Singer and songwriter John Legend, center, talks with Blake Boutte, left, Ben Smith, executive director of The First 72+; Harlon Causey and Norris Henderson as he tours The First 72+, a re-entry center for formerly incarcerated people, Saturday, Feb. 18, 2017 in New Orleans. Legend, in town to perform at the NBA All-Star Game on Sunday, toured the center and held a roundtable discussion at VOTE-NOLA about criminal justice in New Orleans.

Norris Henderson and his many supporters — the latest is New Orleans Mayor-elect LaToya Cantrell — will evidently never quit declaring that he is innocent of the murder for which he did 27 years in the state pen.

He and his supporters mostly refuse even to acknowledge that he was convicted in two trials and the judge who finally let him out of prison expressed no doubt about his guilt. Henderson's brother and co-defendant is still doing life.

Norris Henderson is beyond question spectacularly rehabilitated and has been frequently honored for his work on behalf of other present and former cons. For the ultimate social outcast to become a leading social reformer is an astonishing achievement, and bespeaks such intelligence and strength of character that he is a worthy addition to Cantrell's transition team.

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But that is not enough for Henderson and his legion fans, who have managed to create the impression that he is one of the many Louisiana inmates released because they were exonerated. When I pointed out last year that Henderson in truth remains a convicted murderer, bien-pensant liberals suffered paroxysms of wrath, resorting to the personal abuse that may herald an inability to make a rational argument.

A philippic by one Jordan Flaherty in the Huffington Post didn't waste time addressing the point at issue but needed only a single line to dismiss the entire question. Without dragging in such legal niceties as trials and verdicts, Flaherty baldly asserted that Norris Henderson “did not commit” the murder before proceeding to list his numerous, nowhere disputed, achievements in the field of penal reform since his release in 2003.

According to Flaherty, my “shameful attack” on Henderson was just another example of the “mediocre writing, faulty argument and ignorance of basic facts” of which I am miraculously guilty “several times a week” in columns that appear only on Thursdays and Sundays. Flaherty continued in this vein for a long time without ever threatening to get to the point.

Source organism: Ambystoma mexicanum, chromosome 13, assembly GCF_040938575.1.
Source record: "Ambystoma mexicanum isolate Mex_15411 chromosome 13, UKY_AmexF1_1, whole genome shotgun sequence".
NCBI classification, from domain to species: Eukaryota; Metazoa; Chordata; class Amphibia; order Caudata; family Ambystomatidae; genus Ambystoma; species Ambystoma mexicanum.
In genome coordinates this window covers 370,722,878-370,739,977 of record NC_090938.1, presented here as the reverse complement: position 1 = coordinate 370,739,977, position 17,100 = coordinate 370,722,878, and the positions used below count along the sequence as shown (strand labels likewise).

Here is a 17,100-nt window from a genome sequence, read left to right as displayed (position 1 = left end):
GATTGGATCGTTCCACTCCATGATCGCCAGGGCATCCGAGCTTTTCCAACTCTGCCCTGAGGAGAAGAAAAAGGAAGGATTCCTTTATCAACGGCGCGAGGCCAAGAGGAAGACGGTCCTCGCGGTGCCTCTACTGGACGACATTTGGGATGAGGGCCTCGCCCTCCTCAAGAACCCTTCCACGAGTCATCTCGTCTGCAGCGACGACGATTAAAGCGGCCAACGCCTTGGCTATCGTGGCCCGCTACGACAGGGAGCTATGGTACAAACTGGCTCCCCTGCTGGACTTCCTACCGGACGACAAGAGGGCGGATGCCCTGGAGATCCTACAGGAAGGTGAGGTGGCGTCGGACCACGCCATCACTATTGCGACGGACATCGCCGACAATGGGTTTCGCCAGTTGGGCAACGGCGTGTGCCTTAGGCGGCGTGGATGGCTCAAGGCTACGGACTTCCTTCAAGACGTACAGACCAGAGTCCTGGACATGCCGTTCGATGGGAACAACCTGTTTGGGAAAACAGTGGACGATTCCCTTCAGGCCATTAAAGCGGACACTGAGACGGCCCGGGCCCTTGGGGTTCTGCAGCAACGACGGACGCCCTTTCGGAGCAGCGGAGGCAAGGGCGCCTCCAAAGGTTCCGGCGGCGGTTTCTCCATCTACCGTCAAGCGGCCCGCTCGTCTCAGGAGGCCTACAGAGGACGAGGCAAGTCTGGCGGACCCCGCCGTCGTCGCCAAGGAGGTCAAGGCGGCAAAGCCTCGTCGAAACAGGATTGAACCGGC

Much pithier, if no more pertinent, was the response from Emily Maw, an attorney who, as head of the New Orleans Innocence Project, has sprung many a wrongfully convicted inmate. Success in the noble vocation of correcting injustice can engender an impudent sense of moral superiority, so it came as no surprise to receive an email that simply asked how long the DA's flak had been writing my columns.

There was only one attempt — and a feeble one at that — to justify the claim that Henderson was bum-rapped. It came in a letter to the editor from Marjorie Esman of the ACLU, who maintained the case against him was “tainted” because his first conviction was overturned on grounds that a police report had been withheld. But you might as well argue that shows Henderson got an even break, because there was no suggestion that evidence was hidden from the defense the second time around. Henderson elected to dispense with a jury at retrial, which seemed a wise move since he drew Judge Calvin Johnson, the most dogged champion of defendants' rights on the entire bench. Choosing a bench trial made all the more sense for Henderson and Johnson are both black, and this has long been a racist justice system.              

After Henderson was nevertheless convicted, and appeals failed, he seemed destined to spend the rest of his life behind bars. But the law at the time allowed Johnson to release him on probation. Johnson did so some years after the trial because he was impressed with Henderson's work as a self-taught jailhouse lawyer, but he did not question the soundness of the conviction or cite any mitigating factors.

Is it possible that Norris Henderson speaks the truth when claiming his conviction was unjust? Certainly. Neither Flaherty, Maw, Esman, Cantrell nor I can say for sure, as we were nowhere near the scene in 1974 when Betty Jean Joseph was shot to death while waiting to testify against Henderson on a charge of murdering her brother. Only Norris Henderson and his brother Clarence can be certain of the truth.

But there is no disputing that, in the eyes of the law, Henderson did the crime, and received as fair a trial as Louisiana could provide. We can all agree, too, that Cantrell is right to say he is well qualified to help “communities of color protect themselves from the criminal justice system.”

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